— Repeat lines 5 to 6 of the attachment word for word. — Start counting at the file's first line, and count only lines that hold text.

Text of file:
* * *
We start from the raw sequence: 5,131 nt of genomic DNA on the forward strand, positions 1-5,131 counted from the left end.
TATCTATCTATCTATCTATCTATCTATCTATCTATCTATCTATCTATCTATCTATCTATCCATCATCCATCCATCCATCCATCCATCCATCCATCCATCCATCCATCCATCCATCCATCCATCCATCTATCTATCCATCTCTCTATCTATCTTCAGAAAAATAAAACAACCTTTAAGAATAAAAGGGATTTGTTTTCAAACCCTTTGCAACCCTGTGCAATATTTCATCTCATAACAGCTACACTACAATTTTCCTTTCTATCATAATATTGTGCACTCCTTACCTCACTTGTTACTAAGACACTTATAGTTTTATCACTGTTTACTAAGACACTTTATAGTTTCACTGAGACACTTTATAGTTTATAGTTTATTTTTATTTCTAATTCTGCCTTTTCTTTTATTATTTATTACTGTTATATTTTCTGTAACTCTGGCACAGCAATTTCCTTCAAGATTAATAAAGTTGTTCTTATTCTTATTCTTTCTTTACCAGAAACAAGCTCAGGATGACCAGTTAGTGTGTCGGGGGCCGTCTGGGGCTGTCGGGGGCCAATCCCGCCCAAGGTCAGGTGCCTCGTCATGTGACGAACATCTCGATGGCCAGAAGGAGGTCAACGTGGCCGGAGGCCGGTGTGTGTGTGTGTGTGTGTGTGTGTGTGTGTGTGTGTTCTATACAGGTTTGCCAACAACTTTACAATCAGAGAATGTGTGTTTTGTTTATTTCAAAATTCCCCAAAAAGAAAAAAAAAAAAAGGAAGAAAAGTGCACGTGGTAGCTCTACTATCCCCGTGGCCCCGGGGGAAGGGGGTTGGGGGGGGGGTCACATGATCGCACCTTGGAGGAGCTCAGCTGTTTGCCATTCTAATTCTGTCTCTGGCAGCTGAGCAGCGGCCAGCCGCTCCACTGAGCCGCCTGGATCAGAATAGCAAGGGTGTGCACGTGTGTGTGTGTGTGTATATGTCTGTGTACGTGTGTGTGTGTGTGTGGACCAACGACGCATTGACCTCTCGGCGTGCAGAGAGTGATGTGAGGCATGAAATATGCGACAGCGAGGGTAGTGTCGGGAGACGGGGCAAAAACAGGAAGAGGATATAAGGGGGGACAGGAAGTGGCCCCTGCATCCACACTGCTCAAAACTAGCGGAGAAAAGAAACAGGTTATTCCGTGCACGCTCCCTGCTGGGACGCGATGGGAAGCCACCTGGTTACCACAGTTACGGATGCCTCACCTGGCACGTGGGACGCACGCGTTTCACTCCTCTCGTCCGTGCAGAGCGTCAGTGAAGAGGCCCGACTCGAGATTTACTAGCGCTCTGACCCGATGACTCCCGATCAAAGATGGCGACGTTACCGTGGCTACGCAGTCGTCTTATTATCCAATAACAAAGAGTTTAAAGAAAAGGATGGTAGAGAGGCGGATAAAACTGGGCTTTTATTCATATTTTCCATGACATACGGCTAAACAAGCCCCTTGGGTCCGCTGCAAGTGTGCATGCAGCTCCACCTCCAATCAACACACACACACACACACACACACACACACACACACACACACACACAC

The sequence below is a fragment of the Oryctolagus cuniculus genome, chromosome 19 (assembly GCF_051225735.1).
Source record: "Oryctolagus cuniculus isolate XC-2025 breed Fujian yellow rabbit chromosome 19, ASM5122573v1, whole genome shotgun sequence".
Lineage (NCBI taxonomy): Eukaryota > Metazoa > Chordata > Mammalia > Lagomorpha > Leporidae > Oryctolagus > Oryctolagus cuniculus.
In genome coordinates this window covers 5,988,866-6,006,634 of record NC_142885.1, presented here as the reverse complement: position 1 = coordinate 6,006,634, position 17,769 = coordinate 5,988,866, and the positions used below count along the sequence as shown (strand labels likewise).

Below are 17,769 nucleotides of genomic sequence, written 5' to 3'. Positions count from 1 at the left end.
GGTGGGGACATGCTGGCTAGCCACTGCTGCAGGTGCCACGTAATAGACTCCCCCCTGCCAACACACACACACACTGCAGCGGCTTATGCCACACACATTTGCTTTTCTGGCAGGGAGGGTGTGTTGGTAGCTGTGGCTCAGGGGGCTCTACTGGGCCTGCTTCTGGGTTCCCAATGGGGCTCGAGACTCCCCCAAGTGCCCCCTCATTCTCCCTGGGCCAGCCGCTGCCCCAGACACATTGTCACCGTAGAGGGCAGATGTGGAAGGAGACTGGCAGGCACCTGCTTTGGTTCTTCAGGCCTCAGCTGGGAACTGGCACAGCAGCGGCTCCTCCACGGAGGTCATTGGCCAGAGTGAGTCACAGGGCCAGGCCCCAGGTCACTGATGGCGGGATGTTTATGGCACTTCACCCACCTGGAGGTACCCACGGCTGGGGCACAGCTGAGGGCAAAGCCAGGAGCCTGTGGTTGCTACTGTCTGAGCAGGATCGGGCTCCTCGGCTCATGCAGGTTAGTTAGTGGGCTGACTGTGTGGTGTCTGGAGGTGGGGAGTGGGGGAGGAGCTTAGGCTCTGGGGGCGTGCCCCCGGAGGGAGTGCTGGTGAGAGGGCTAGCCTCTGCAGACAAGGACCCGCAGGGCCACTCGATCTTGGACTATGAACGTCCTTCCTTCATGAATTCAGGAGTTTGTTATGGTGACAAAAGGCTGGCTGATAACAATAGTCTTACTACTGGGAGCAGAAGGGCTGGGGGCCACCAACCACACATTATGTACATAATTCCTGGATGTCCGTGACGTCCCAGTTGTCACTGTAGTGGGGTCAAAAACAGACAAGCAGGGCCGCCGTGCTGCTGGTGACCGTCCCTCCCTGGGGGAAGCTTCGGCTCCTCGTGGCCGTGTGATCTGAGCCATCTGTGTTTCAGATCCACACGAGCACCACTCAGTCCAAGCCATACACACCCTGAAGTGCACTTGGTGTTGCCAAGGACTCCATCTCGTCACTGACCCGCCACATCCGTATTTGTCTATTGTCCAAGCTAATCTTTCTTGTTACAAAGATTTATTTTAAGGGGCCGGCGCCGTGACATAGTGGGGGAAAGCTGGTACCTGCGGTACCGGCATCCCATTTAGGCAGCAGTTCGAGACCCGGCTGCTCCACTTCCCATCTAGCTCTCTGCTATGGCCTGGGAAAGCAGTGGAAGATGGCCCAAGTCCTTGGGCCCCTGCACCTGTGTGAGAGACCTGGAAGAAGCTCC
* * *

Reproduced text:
Lineage (NCBI taxonomy): Eukaryota > Metazoa > Chordata > Mammalia > Lagomorpha > Leporidae > Oryctolagus > Oryctolagus cuniculus.
In genome coordinates this window covers 5,988,866-6,006,634 of record NC_142885.1, presented here as the reverse complement: position 1 = coordinate 6,006,634, position 17,769 = coordinate 5,988,866, and the positions used below count along the sequence as shown (strand labels likewise).